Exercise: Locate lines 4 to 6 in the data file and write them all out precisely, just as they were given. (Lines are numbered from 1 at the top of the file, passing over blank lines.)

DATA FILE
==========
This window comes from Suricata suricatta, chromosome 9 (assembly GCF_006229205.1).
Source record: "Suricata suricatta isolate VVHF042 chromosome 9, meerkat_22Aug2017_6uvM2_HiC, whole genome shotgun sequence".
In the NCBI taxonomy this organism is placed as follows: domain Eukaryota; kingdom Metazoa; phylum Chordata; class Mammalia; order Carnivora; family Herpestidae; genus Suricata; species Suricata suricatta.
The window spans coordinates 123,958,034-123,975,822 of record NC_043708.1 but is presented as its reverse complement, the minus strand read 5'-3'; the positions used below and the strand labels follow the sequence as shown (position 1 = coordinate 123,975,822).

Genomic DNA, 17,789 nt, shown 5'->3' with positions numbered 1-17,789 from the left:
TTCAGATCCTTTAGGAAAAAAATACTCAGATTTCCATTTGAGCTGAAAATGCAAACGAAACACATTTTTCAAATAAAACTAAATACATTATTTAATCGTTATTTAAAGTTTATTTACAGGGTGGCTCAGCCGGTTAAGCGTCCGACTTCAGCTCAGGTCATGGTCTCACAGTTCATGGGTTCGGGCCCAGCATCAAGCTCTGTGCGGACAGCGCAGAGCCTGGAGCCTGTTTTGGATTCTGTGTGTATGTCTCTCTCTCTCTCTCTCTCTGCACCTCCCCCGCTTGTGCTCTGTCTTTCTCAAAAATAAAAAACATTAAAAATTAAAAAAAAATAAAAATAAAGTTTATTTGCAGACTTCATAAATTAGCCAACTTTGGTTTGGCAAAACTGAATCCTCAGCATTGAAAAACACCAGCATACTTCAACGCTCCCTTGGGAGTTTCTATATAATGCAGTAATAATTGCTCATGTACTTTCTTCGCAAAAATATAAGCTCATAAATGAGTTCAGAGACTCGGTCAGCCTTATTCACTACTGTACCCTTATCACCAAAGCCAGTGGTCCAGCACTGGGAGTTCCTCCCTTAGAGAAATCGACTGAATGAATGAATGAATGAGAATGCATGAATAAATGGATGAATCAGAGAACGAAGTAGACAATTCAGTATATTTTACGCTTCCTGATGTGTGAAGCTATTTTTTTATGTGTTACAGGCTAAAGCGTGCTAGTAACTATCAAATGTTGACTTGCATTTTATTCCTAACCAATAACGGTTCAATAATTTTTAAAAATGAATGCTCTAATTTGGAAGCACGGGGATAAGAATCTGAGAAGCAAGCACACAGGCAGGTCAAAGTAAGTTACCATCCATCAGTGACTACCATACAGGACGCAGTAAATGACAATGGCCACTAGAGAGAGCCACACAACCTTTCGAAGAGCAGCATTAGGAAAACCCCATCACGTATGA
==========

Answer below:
The window spans coordinates 123,958,034-123,975,822 of record NC_043708.1 but is presented as its reverse complement, the minus strand read 5'-3'; the positions used below and the strand labels follow the sequence as shown (position 1 = coordinate 123,975,822).

Genomic DNA, 17,789 nt, shown 5'->3' with positions numbered 1-17,789 from the left:
TTCAGATCCTTTAGGAAAAAAATACTCAGATTTCCATTTGAGCTGAAAATGCAAACGAAACACATTTTTCAAATAAAACTAAATACATTATTTAATCGTTATTTAAAGTTTATTTACAGGGTGGCTCAGCCGGTTAAGCGTCCGACTTCAGCTCAGGTCATGGTCTCACAGTTCATGGGTTCGGGCCCAGCATCAAGCTCTGTGCGGACAGCGCAGAGCCTGGAGCCTGTTTTGGATTCTGTGTGTATGTCTCTCTCTCTCTCTCTCTCTGCACCTCCCCCGCTTGTGCTCTGTCTTTCTCAAAAATAAAAAACATTAAAAATTAAAAAAAAATAAAAATAAAGTTTATTTGCAGACTTCATAAATTAGCCAACTTTGGTTTGGCAAAACTGAATCCTCAGCATTGAAAAACACCAGCATACTTCAACGCTCCCTTGGGAGTTTCTATATAATGCAGTAATAATTGCTCATGTACTTTCTTCGCAAAAATATAAGCTCATAAATGAGTTCAGAGACTCGGTCAGCCTTATTCACTACTGTACCCTTATCACCAAAGCCAGTGGTCCAGCACTGGGAGTTCCTCCCTTAGAGAAATCGACTGAATGAATGAATGAATGAGAATGCATGAATAAATGGATGAATCAGAGAACGAAGTAGACAATTCAGTATATTTTACGCTTCCTGATGTGTGAAGCTATTTTTTTATGTGTTACAGGCTAAAGCGTGCTAGTAACTATCAAATGTTGACTTGCATTTTATTCCTAACCAATAACGGTTCAATAATTTTTAAAAATGAATGCTCTAATTTGGAAGCACGGGGATAAGAATCTGAGAAGCAAGCACACAGGCAGGTCAAAGTAAGTTACCATCCATCAGTGACTACCATACAGGACGCAGTAAATGACAATGGCCACTAGAGAGAGCCACACAACCTTTCGAAGAGCAGCATTAGGAAAACCCCATCACGTATGA